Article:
Skip to main content
Open this photo in gallery:

A dog in a vehicle on Spadina Ave., in Toronto, on March 14. Inflation in Canada hit a 40-year high in 2022 before closing the year at just under 7 per cent.Fred Lum/The Globe and Mail

If you’re one of the many previously pet-less Canadians who added a furry friend to their household during the pandemic, you’ve probably noticed how pricey little Spot or Whiskers has become.

“I hear from pet parents nearly every day that inflation has had an impact on their wallets,” said Toronto-based veterinarian Rebecca Greenstein. Inflation in Canada hit a 40-year high in 2022 before closing the year at just under 7 per cent. Your pet’s gear, food and vet bills were no exception to those price gains.

To know more, Seattle-based online pet marketplace Rover, where Dr. Greenstein serves as veterinary medical adviser, asked 720 Canadian pet owners about their animal spending habits. They considered upfront and annual costs, essentials such as food and medical/dental services and not-so-essentials such as toys, treats and ample grooming.

Naturally, the cost of upkeep for any pup depends largely on its breed. Rover estimates a fancy French bulldog – the most popular dog in America, having recently usurped the Labrador retriever, which still reigns here in Canada – can easily cost their human more than $150 a month. A sweet Shih Tzu or teeny-tiny Chihuahua is a comparative bargain at just $50. Within specific breeds, a pet’s activity level, appetite and even personality (not to mention that of its doting parents) greatly affect its annual care costs.

Altogether, Rover predicted the annual upkeep for a dog in Canada will come in between $460 and $3,140 this year. Curious about cats? Rover reports it will cost $350 to $1,380 for a feline friend.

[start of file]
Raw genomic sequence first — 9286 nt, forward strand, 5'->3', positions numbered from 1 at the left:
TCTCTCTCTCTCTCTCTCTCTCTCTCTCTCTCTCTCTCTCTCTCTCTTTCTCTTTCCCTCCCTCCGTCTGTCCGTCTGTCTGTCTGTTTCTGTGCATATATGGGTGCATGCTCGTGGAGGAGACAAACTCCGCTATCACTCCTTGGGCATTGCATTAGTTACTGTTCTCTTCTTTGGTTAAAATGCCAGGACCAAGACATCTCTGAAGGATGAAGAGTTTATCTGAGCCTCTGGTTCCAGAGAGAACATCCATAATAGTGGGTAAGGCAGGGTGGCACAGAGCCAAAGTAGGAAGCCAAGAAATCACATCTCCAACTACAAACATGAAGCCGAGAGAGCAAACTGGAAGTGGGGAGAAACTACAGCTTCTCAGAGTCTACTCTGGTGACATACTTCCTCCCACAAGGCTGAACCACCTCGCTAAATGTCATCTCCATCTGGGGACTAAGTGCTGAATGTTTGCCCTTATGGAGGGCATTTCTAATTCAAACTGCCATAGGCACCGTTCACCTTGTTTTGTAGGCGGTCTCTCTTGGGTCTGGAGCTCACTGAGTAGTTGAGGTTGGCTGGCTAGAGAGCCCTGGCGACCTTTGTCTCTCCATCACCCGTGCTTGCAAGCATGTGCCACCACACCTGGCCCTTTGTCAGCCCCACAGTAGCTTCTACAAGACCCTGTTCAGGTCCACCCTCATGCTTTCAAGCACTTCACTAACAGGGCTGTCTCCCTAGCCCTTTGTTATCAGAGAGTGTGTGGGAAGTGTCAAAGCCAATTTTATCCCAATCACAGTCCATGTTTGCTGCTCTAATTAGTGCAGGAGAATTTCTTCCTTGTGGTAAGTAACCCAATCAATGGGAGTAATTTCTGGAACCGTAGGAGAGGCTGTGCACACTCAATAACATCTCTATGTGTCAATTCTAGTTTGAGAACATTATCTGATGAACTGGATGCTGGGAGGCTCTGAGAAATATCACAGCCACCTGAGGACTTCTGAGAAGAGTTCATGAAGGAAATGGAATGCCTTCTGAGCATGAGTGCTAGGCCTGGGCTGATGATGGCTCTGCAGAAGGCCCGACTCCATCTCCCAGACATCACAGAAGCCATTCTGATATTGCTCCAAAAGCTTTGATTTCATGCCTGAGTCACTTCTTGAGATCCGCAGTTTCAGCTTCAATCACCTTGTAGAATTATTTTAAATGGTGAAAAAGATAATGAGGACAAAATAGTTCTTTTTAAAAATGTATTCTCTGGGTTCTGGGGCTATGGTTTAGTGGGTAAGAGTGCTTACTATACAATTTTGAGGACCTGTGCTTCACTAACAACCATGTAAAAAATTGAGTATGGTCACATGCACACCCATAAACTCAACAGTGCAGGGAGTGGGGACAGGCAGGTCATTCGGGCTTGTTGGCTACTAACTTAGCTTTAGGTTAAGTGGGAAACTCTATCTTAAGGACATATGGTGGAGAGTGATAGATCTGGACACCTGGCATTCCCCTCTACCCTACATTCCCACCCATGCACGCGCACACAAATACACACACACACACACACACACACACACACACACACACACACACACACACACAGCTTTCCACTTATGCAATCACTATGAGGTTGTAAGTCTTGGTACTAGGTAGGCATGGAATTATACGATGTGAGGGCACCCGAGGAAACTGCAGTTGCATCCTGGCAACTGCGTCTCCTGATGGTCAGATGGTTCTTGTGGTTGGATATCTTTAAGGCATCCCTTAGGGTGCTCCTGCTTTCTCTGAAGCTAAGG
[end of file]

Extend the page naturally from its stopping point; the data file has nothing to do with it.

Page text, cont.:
Figures from other sources were a touch higher, with the Ontario Veterinary Medical Association estimating approximately $3,700 for a dog’s annual care, while Statista reported the average Canuck pup cost $3,999 in 2022.

Where do all those dog dollars go? According to Statista, $1,200 was allotted to food. Pet insurance cost cost an average of $1,160 (no wonder less than 3 per cent of Canadian pet owners have it). Doggy dental care, meanwhile, clocked in at $743.

And as any seasoned pet owner can attest, an unexpected visit to the vet could easily cost all of the above combined. Veterinarians in Canada set their own prices, which vary widely by city and province and have also increased to reflect inflation.

“Overall pet spending is rising here and all over the globe – and that’s a good thing,” said Mark Bordo, the chief executive of pet telehealth marketplace Vetster. He’s seen everything from wearable pet tech to heated winter jackets to home delivery of gourmet pet food. And while the higher prices brought to us by inflation are admittedly not great, at least “we’re taking better care of our pets than ever before.”

Looking ahead, the cost of pet ownership is expected to keep climbing, which doesn’t surprise Mr. Bordo. “It wasn’t long ago that dogs slept in the backyard. Now they’re in our beds,” he said.

To him and millions of others, their expensive pets are worth it.

Are you a young Canadian with money on your mind? To set yourself up for success and steer clear of costly mistakes, listen to our award-winning Stress Test podcast.